Private Equity Firms Get Creative About Value Generation
As market conditions worsen, it’s hard for PE firms to achieve successful outcomes if they focus on nothing but chasing new deals.
When it comes to value creation, private equity firms are steering away from the old norm as dealmaking slows down from its 2021 peak.
These firms are increasingly focused on working with operating partners and leveraging economies of scale to drive up profit, according to Jeremy Swan, managing principal at the tax and advisory firm CohnReznick. He said that instead of laying off employees — a common tactic to improve earnings — PE firms are exploring various strategies to adapt to the new macroeconomic environment.
“Headcount reduction is still part of the strategy, but that’s such a small piece of it,” Swan told Institutional Investor in an interview. “The labor market is really difficult. Hiring and firing people is more challenging in this market than it has ever been.”
Private equity firms can increase revenues without reducing headcount. A middle market PE firm that CohnReznick works with bought an industrial services business in the U.S., which then made five acquisitions. The PE firm helped the company integrate the acquisitions by combining the same operating departments overseeing finance, technology, and human resources. The PE firm also optimized the companies’ supply chain, improved sourcing and procurement, and implemented an inventory management system.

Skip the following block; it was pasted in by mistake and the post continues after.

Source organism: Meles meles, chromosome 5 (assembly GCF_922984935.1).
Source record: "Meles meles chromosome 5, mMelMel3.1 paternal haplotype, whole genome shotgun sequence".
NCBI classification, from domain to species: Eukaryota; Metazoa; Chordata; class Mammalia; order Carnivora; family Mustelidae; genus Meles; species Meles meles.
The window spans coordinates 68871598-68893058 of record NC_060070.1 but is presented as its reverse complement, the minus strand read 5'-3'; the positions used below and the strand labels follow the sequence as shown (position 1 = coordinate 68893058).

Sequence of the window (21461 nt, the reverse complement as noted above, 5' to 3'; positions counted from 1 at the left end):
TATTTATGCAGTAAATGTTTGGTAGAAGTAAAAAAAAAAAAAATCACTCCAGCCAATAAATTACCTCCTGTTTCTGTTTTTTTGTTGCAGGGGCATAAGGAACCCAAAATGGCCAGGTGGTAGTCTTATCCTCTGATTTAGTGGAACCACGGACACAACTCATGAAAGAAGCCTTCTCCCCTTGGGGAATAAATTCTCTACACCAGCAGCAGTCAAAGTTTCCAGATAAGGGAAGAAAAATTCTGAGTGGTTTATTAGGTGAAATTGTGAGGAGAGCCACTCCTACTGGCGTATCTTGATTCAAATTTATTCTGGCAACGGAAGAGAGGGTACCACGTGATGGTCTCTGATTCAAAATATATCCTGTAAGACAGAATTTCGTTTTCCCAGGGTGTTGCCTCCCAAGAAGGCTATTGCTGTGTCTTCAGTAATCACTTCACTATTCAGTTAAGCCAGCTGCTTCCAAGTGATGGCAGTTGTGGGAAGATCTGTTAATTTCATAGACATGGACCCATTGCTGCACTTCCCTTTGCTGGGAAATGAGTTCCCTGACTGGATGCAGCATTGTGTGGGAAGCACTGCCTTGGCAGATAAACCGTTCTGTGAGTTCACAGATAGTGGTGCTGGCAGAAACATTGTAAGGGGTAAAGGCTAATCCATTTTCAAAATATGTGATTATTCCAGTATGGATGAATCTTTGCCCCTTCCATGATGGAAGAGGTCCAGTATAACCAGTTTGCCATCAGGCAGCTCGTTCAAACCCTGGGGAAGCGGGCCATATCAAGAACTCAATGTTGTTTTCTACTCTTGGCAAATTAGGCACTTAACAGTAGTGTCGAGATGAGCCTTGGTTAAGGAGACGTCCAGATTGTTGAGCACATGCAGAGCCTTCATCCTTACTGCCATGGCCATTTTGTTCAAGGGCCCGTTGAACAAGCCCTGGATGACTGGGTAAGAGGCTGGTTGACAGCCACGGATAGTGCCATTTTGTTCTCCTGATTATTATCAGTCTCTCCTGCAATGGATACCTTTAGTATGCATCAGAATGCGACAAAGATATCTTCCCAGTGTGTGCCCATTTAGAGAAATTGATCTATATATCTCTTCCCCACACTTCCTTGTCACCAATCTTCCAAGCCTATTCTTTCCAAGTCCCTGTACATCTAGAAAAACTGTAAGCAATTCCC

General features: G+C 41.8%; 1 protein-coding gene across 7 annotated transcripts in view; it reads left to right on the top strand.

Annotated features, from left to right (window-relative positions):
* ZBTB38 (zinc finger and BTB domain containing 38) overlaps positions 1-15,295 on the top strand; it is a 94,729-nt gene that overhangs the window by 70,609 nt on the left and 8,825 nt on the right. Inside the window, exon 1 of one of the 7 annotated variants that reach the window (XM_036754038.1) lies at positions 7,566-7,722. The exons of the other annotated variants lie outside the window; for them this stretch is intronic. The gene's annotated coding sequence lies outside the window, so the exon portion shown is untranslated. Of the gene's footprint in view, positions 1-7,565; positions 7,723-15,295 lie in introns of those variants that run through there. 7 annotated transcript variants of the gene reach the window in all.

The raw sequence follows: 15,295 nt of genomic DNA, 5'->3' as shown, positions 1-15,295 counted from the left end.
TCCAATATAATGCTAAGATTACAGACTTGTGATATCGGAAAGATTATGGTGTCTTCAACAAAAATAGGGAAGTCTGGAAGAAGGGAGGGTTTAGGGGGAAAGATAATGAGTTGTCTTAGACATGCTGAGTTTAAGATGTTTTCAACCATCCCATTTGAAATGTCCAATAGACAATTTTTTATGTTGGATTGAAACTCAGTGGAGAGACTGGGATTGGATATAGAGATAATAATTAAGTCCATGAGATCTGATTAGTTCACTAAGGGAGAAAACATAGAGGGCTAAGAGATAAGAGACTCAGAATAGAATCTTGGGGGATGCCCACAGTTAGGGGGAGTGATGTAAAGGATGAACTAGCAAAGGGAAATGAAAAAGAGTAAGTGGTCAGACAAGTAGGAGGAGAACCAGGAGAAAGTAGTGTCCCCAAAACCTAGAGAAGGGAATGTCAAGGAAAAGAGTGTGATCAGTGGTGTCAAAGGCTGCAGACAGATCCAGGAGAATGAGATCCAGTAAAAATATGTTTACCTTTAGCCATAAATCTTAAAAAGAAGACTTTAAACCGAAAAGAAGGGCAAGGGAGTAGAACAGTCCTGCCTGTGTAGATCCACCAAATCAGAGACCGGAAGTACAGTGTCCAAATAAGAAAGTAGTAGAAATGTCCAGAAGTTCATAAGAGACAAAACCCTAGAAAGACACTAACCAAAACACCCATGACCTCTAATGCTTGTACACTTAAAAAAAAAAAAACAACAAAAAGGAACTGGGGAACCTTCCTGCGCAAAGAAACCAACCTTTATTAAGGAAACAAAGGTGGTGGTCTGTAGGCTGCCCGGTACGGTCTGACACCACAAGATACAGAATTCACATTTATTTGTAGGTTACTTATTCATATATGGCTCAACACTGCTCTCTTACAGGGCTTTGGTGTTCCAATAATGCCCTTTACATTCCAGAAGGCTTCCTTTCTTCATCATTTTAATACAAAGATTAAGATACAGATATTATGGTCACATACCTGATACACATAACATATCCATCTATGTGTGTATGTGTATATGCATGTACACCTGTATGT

“As of today, the consolidated company has improved cash flow by over 20 percent,” Swan said, adding that headcount actually increased, rather than decreased, after the PE firm purchased the industrial service company.
Since the 1990s, some private equity firms have been hiring accomplished executives who have expertise in auditing, general management, human resources, or other operational functions. While the investment team focuses on finding the best deals, the operating partners work directly with the management team.
“Today, [PE firms] are really building out that operating partner structure — we see this as an increasing trend,” Swan said. “More often than not, they work with the investment team all the way through the due-diligence process and the whole period [during which they’re] prepping the company for exit.”
“Chasing new deals and focusing on value creation go hand in hand, particularly in a more challenging market from a growth perspective,” Swan concluded. “The investment process, operating process, and value creation process — it’s hard to do one without the other to get to a successful outcome.”